Quite a long time ago now I wrote a post on my map of UK postcode towns in Microsoft Excel based on various posts I had seen on clearandsimply.com. It turns out I do actually use this map quite a lot as it is very quick to use and doesn’t require any extra specialist software. So I thought I would revisit this. Read More
After my last post on the ONS data structure this post is the first of a few on using that structure and some other public data, mostly UK government data, and mapping it using R. This first post is about getting shapefiles from various locations, loading them into R and plotting them.
Sometimes I have a spreadsheet containing lots of spreadsheets of similar formats all using the same colour scheme. And if after a while I decide I don’t like the colours any more then it can be quite annoying to change all of the colours. So I decided to write this short little macro to change the colours.
Time is of the essence with this post so please excuse the strange mix of notations later on. One of my friends sent me this puzzle from fivethirtyeight.com and here is my solution to how the dog needs to catch the duck.
Lots of peoples first instinct is times faster but this is really just a lower bound, i.e. if the dog travels less than π times faster than the duck then the duck can just read radially to the antipoint of the dogs starting position.
There are a few key assumptions here that we can make from the beginning:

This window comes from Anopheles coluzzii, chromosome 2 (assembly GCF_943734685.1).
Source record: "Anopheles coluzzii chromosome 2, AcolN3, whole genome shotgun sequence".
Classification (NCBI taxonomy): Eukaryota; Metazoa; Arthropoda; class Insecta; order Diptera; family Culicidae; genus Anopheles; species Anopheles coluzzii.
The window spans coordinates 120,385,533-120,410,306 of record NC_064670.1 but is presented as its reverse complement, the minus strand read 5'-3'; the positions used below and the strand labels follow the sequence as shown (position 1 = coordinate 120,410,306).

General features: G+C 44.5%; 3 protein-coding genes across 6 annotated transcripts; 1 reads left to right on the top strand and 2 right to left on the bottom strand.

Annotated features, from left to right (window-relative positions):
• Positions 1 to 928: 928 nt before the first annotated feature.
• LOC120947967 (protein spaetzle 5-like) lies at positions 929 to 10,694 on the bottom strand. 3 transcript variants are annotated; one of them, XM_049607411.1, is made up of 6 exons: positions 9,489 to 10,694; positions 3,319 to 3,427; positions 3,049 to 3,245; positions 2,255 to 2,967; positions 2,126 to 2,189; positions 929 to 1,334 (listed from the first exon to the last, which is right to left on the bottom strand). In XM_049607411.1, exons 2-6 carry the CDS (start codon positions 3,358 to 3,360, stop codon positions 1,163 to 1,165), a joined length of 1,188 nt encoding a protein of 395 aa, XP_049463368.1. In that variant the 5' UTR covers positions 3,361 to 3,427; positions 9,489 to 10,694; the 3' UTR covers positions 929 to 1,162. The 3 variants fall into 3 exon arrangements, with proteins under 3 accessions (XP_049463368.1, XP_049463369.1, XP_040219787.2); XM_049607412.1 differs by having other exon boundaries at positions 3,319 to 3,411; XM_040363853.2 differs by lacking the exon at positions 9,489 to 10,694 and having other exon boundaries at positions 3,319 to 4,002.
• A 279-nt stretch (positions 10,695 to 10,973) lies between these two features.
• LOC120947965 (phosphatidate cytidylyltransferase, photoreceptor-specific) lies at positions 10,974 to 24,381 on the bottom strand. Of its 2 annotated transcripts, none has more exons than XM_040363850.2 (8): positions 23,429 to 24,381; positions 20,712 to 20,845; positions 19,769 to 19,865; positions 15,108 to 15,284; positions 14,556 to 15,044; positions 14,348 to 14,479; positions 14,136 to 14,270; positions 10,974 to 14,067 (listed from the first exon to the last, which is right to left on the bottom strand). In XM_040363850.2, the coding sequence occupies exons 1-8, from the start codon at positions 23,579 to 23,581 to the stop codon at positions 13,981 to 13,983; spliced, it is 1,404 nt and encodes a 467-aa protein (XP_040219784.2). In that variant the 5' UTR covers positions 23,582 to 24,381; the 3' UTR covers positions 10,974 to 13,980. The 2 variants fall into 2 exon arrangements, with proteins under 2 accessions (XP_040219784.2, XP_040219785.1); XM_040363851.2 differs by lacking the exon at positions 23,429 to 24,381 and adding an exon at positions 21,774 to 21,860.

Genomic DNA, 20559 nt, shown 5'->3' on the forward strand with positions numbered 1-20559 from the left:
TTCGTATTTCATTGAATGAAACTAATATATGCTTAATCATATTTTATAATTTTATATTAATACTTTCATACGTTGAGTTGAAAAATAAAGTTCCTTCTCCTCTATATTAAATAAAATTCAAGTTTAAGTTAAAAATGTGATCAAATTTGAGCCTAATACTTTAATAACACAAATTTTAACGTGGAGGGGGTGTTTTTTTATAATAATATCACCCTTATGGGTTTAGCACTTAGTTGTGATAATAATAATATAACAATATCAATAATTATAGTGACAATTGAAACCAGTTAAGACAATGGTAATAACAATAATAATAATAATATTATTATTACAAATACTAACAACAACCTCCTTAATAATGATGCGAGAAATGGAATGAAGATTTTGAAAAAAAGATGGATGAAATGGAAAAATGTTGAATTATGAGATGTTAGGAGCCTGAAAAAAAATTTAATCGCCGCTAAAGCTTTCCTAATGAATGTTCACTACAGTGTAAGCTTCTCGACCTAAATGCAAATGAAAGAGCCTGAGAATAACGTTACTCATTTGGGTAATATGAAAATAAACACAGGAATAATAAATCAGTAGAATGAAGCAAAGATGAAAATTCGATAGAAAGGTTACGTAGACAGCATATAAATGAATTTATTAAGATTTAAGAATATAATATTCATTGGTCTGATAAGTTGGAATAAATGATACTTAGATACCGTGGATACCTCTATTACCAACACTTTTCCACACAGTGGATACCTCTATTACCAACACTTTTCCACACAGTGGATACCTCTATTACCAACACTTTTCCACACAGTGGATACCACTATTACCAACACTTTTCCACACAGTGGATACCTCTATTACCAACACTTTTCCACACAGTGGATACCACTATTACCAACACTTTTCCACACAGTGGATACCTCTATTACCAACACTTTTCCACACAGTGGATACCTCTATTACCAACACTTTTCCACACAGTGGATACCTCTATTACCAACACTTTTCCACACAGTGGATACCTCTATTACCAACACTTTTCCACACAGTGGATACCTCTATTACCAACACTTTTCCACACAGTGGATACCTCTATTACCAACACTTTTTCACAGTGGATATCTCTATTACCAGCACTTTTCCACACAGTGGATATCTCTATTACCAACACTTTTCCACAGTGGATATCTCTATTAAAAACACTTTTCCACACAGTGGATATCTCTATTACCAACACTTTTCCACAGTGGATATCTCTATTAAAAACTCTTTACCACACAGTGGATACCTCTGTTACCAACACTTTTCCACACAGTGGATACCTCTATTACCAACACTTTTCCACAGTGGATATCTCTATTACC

I’ve been trying to improve my Excel choropleth map spreadsheet from my first post.
The first thing I tried was to try to update it using some maps created on ClearlyandSimply.com. So I’ve created two new versions, one for Europe and one of the World. Both using the maps from ClearlyandSimply.com, with a few small alterations to the code so that on hovering over the map it tells you the country not the abbreviation. I did try to make my own UK maps of Constituency boundaries and Counties but using this technique but no matter how hard I tried I couldn’t get it to work. If you do get it to work, please let me know. Note that in both the Europe and World map the data may not be accurate and is only there for illustrative purposes.
I was setting up some trackers at work the other day using some OLAP cubes in Excel across a number of different variables (about 20) to track monthly sales which I could refresh each month. Once I’d set the sales tracker up I realised that I wanted to look at average price across the same variables so I made a copy of the spreadsheet and went through each of the pivot tables changing them to track average price. When I then wanted to look at sales mix (%sales that month) I thought there must be a better way so decided to write some VBA to do all of this for me.
Over the past year I've been having a play mapping things in Excel, not the best tool for doing this I know but it does the trick. Mapping the data directly from Excel has the advantage that I've my data is already in Excel. I would like to do the same exercise in R but that's for another day once I get to know R better.
My output looks like this:
Which looks pretty good to me.